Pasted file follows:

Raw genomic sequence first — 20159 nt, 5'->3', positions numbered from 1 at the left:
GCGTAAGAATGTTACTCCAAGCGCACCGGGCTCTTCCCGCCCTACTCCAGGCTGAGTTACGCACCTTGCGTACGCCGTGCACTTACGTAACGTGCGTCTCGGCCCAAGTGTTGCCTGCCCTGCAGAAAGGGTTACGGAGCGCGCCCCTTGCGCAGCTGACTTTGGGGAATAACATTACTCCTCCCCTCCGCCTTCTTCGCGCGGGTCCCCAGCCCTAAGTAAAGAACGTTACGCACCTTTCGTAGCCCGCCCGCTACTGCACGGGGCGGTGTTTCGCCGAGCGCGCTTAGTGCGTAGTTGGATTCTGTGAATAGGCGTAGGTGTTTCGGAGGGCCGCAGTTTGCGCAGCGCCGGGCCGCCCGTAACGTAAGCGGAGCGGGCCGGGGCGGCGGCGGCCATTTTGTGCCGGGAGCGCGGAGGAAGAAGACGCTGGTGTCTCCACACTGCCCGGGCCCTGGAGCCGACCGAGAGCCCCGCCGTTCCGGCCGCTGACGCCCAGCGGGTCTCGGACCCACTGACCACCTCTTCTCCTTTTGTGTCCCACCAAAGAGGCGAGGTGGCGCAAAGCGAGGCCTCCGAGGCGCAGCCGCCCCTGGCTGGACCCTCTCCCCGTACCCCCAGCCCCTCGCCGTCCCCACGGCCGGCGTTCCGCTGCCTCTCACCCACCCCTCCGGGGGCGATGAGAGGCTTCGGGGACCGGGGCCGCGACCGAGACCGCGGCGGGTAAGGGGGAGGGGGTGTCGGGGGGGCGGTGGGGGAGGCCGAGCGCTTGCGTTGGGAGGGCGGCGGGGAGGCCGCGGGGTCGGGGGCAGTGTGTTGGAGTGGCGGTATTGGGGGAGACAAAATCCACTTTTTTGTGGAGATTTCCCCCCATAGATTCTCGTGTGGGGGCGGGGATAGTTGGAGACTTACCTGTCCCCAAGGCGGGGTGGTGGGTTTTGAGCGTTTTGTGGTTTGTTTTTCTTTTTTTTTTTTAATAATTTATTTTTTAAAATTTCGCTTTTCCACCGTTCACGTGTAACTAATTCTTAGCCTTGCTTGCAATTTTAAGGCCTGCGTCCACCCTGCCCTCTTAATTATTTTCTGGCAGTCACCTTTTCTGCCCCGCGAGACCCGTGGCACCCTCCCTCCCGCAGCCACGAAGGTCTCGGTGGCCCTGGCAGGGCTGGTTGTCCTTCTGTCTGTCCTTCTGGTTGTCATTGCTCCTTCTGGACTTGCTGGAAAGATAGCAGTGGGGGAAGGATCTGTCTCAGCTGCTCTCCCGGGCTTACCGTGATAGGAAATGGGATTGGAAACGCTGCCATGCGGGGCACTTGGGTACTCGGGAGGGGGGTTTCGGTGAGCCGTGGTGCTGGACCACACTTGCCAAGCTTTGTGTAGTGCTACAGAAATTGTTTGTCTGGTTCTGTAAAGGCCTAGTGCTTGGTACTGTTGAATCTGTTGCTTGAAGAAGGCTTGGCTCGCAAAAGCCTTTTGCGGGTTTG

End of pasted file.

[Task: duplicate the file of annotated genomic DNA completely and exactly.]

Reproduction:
Raw genomic sequence first — 20159 nt, 5'->3', positions numbered from 1 at the left:
GCGTAAGAATGTTACTCCAAGCGCACCGGGCTCTTCCCGCCCTACTCCAGGCTGAGTTACGCACCTTGCGTACGCCGTGCACTTACGTAACGTGCGTCTCGGCCCAAGTGTTGCCTGCCCTGCAGAAAGGGTTACGGAGCGCGCCCCTTGCGCAGCTGACTTTGGGGAATAACATTACTCCTCCCCTCCGCCTTCTTCGCGCGGGTCCCCAGCCCTAAGTAAAGAACGTTACGCACCTTTCGTAGCCCGCCCGCTACTGCACGGGGCGGTGTTTCGCCGAGCGCGCTTAGTGCGTAGTTGGATTCTGTGAATAGGCGTAGGTGTTTCGGAGGGCCGCAGTTTGCGCAGCGCCGGGCCGCCCGTAACGTAAGCGGAGCGGGCCGGGGCGGCGGCGGCCATTTTGTGCCGGGAGCGCGGAGGAAGAAGACGCTGGTGTCTCCACACTGCCCGGGCCCTGGAGCCGACCGAGAGCCCCGCCGTTCCGGCCGCTGACGCCCAGCGGGTCTCGGACCCACTGACCACCTCTTCTCCTTTTGTGTCCCACCAAAGAGGCGAGGTGGCGCAAAGCGAGGCCTCCGAGGCGCAGCCGCCCCTGGCTGGACCCTCTCCCCGTACCCCCAGCCCCTCGCCGTCCCCACGGCCGGCGTTCCGCTGCCTCTCACCCACCCCTCCGGGGGCGATGAGAGGCTTCGGGGACCGGGGCCGCGACCGAGACCGCGGCGGGTAAGGGGGAGGGGGTGTCGGGGGGGCGGTGGGGGAGGCCGAGCGCTTGCGTTGGGAGGGCGGCGGGGAGGCCGCGGGGTCGGGGGCAGTGTGTTGGAGTGGCGGTATTGGGGGAGACAAAATCCACTTTTTTGTGGAGATTTCCCCCCATAGATTCTCGTGTGGGGGCGGGGATAGTTGGAGACTTACCTGTCCCCAAGGCGGGGTGGTGGGTTTTGAGCGTTTTGTGGTTTGTTTTTCTTTTTTTTTTTTAATAATTTATTTTTTAAAATTTCGCTTTTCCACCGTTCACGTGTAACTAATTCTTAGCCTTGCTTGCAATTTTAAGGCCTGCGTCCACCCTGCCCTCTTAATTATTTTCTGGCAGTCACCTTTTCTGCCCCGCGAGACCCGTGGCACCCTCCCTCCCGCAGCCACGAAGGTCTCGGTGGCCCTGGCAGGGCTGGTTGTCCTTCTGTCTGTCCTTCTGGTTGTCATTGCTCCTTCTGGACTTGCTGGAAAGATAGCAGTGGGGGAAGGATCTGTCTCAGCTGCTCTCCCGGGCTTACCGTGATAGGAAATGGGATTGGAAACGCTGCCATGCGGGGCACTTGGGTACTCGGGAGGGGGGTTTCGGTGAGCCGTGGTGCTGGACCACACTTGCCAAGCTTTGTGTAGTGCTACAGAAATTGTTTGTCTGGTTCTGTAAAGGCCTAGTGCTTGGTACTGTTGAATCTGTTGCTTGAAGAAGGCTTGGCTCGCAAAAGCCTTTTGCGGGTTTG